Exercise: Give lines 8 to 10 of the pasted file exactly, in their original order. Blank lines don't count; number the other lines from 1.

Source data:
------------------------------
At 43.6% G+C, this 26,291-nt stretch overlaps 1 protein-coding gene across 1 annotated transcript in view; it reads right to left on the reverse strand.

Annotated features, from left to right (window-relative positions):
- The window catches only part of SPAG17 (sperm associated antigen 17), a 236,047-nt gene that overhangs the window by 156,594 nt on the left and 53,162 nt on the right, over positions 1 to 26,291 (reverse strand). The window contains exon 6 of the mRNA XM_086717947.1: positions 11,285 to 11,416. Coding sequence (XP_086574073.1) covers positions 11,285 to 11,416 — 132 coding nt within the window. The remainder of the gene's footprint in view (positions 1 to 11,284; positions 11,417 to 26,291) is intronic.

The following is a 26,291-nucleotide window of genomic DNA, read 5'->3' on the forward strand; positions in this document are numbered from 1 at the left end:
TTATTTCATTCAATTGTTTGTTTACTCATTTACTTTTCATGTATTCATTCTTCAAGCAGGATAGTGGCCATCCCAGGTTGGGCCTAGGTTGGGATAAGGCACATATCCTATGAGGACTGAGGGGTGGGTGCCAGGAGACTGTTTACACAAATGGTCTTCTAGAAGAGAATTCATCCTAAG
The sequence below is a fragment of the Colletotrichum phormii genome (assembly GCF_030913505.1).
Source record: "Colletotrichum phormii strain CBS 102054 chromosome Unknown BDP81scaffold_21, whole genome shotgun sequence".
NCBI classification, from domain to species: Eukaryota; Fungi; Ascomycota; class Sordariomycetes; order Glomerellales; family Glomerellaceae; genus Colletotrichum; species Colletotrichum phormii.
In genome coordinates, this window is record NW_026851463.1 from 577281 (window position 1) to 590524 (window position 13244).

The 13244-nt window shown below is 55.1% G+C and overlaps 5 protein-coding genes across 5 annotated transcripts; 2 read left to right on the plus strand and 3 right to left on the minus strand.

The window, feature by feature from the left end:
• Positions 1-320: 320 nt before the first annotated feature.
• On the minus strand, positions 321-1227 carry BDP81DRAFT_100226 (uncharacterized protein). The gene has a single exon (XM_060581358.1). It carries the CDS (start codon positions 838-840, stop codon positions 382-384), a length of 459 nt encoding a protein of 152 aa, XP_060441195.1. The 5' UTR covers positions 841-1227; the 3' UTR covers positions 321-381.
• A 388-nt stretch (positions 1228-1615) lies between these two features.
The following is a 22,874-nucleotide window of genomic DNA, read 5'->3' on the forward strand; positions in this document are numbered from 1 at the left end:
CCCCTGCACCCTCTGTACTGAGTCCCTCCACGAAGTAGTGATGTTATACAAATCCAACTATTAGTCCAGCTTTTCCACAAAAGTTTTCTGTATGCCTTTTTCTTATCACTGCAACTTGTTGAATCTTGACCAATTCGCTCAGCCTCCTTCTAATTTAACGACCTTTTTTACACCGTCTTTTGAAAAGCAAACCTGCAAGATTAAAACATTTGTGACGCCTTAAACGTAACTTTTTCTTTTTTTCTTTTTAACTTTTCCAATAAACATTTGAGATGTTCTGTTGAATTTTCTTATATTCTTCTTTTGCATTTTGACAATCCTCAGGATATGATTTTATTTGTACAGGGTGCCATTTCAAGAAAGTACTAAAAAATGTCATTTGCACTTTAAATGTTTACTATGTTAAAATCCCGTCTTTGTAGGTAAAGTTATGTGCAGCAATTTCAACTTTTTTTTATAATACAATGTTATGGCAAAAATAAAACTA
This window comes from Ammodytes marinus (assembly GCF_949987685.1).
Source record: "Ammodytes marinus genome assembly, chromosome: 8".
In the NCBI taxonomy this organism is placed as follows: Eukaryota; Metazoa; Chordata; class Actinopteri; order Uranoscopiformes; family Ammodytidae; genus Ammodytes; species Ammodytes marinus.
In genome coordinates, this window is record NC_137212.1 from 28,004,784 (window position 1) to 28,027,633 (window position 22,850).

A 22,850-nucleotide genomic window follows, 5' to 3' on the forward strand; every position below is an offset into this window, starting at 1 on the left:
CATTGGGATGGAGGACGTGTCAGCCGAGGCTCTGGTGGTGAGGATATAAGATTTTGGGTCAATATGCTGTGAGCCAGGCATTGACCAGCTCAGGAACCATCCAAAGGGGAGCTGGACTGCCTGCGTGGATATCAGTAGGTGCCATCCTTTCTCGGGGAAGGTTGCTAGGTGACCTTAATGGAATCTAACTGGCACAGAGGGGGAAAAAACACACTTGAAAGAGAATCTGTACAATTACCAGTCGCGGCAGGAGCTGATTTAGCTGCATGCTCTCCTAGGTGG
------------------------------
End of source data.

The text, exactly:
NCBI classification, from domain to species: Eukaryota; Fungi; Ascomycota; class Sordariomycetes; order Glomerellales; family Glomerellaceae; genus Colletotrichum; species Colletotrichum phormii.
In genome coordinates, this window is record NW_026851463.1 from 577281 (window position 1) to 590524 (window position 13244).

The 13244-nt window shown below is 55.1% G+C and overlaps 5 protein-coding genes across 5 annotated transcripts; 2 read left to right on the plus strand and 3 right to left on the minus strand.